Arriving at one of my favorite cliff perches, I see the cows just below, lying on open ground next to the creek. A very light breeze sweeps up from the south.

Sometimes, when I come out here, I stumble into pockets of silence where they still linger, like snow does on the north side of the junipers after all the rest has melted off. Today, however, traffic sounds carry to the rim from four to five miles north of my position and three miles to the west, where the highway bends around the town. Overhead, airliners add to the noise as they scrape past.

I lay back against the rock and am surprised to find it not as cold as expected. I put my hat over my face – and old crusher I bought 25 years ago for my first trip to the desert. I decorated it with a hatband I wove on a Bolivian toe loom, which isn’t much, really – warp anchored to a firm point such as a C-clamp attached to a table, though you could loop it around your toe. It’s more trouble if you use your toe because you have to take the loom off every time you decide to step away from your work.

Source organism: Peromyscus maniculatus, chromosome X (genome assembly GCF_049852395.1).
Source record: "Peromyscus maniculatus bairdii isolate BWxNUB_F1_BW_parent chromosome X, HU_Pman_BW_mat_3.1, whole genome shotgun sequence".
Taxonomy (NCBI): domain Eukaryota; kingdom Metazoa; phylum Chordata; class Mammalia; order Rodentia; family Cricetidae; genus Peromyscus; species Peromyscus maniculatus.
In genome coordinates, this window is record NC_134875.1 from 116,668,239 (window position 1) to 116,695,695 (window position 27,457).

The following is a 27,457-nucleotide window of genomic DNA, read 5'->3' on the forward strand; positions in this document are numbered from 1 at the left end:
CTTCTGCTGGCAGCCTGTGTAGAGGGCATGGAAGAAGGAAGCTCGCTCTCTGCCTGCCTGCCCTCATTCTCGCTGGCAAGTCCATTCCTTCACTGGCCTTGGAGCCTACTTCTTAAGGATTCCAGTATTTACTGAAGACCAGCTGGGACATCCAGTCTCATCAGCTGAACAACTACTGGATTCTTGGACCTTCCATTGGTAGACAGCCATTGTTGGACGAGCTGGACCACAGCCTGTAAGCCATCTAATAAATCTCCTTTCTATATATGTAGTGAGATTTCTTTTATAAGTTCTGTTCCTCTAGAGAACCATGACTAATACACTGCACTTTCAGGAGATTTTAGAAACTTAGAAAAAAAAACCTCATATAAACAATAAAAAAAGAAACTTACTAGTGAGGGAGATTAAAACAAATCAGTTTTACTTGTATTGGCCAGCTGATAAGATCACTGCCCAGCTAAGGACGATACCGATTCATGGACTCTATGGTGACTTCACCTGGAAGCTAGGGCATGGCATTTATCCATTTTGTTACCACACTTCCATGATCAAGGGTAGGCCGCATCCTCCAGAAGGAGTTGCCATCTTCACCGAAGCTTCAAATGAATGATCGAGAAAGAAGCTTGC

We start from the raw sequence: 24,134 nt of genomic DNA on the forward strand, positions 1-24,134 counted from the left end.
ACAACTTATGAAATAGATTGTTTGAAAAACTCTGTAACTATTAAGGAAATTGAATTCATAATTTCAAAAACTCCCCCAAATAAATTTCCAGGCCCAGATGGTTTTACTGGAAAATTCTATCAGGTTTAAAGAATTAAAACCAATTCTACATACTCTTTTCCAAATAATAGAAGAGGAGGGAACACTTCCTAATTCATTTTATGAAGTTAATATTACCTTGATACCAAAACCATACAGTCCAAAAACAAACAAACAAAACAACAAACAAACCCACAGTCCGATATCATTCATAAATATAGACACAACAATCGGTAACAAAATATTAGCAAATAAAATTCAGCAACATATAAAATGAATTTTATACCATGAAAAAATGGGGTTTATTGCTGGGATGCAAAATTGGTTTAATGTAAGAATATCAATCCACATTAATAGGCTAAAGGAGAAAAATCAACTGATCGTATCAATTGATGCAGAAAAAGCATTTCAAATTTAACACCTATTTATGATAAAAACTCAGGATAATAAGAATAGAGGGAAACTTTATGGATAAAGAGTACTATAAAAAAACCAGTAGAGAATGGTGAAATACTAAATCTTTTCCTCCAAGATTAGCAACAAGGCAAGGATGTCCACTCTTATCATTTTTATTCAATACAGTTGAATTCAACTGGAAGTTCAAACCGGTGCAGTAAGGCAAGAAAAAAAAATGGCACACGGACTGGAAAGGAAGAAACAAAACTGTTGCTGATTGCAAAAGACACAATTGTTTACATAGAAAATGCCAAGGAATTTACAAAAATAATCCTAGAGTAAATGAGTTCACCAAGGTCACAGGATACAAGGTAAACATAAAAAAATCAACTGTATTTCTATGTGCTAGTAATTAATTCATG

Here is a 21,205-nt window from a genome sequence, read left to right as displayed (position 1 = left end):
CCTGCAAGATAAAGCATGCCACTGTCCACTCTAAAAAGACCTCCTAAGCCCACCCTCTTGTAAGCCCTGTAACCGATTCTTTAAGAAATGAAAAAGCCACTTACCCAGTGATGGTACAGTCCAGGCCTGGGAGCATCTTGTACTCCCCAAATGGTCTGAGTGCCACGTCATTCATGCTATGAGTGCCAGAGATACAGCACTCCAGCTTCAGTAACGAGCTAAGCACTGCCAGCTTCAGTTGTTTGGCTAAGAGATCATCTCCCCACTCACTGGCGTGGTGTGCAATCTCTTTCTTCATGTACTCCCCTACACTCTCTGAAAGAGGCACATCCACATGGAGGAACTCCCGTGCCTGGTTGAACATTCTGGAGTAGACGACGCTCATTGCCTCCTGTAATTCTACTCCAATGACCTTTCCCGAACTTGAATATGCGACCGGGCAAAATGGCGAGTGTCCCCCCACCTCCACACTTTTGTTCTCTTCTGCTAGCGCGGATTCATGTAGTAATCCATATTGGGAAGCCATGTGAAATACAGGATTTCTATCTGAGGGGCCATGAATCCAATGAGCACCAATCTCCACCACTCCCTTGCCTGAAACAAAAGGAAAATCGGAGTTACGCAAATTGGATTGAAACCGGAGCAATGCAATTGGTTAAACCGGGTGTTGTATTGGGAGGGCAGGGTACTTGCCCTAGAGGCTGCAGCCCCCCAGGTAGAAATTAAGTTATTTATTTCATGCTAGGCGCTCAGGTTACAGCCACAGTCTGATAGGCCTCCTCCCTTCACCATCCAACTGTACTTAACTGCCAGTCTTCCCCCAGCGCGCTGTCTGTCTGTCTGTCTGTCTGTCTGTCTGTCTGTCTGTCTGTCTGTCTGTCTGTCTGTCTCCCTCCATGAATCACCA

Now the hatband is sun-burnt, the linen yarns all a pale bleached-bone color.

Wow! I can’t believe how the traffic noise is carrying today. I’ve never heard it like this before. I’m going to try moving lower to see if some of the racket will just skip over me.

I strike out toward my lower perch by the spring, but I don’t walk far before I realize I’m feeling a tug from the opposite direction. Stopping to think, I find I don’t want to sit on another ledge, I want to go on the move. I reverse course and work my way along the rim of a shallow side-canyon, swing into the wash bottom, and begin climbing the other slope. Not sure where I’m going. I’m just covering some new ground.